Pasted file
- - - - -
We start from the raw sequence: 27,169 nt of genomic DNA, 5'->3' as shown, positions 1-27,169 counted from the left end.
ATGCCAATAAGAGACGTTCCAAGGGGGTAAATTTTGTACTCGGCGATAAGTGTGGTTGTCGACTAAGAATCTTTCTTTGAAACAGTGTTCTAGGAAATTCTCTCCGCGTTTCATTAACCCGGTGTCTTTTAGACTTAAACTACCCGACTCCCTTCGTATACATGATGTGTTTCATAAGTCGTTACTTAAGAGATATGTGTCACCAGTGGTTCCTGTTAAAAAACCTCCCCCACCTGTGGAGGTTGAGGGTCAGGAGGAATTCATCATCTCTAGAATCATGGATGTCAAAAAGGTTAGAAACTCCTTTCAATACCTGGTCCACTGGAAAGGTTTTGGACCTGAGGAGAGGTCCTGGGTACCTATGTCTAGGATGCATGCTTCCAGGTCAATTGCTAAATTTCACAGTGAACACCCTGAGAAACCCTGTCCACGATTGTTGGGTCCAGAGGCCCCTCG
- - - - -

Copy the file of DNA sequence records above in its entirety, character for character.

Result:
We start from the raw sequence: 27,169 nt of genomic DNA, 5'->3' as shown, positions 1-27,169 counted from the left end.
ATGCCAATAAGAGACGTTCCAAGGGGGTAAATTTTGTACTCGGCGATAAGTGTGGTTGTCGACTAAGAATCTTTCTTTGAAACAGTGTTCTAGGAAATTCTCTCCGCGTTTCATTAACCCGGTGTCTTTTAGACTTAAACTACCCGACTCCCTTCGTATACATGATGTGTTTCATAAGTCGTTACTTAAGAGATATGTGTCACCAGTGGTTCCTGTTAAAAAACCTCCCCCACCTGTGGAGGTTGAGGGTCAGGAGGAATTCATCATCTCTAGAATCATGGATGTCAAAAAGGTTAGAAACTCCTTTCAATACCTGGTCCACTGGAAAGGTTTTGGACCTGAGGAGAGGTCCTGGGTACCTATGTCTAGGATGCATGCTTCCAGGTCAATTGCTAAATTTCACAGTGAACACCCTGAGAAACCCTGTCCACGATTGTTGGGTCCAGAGGCCCCTCG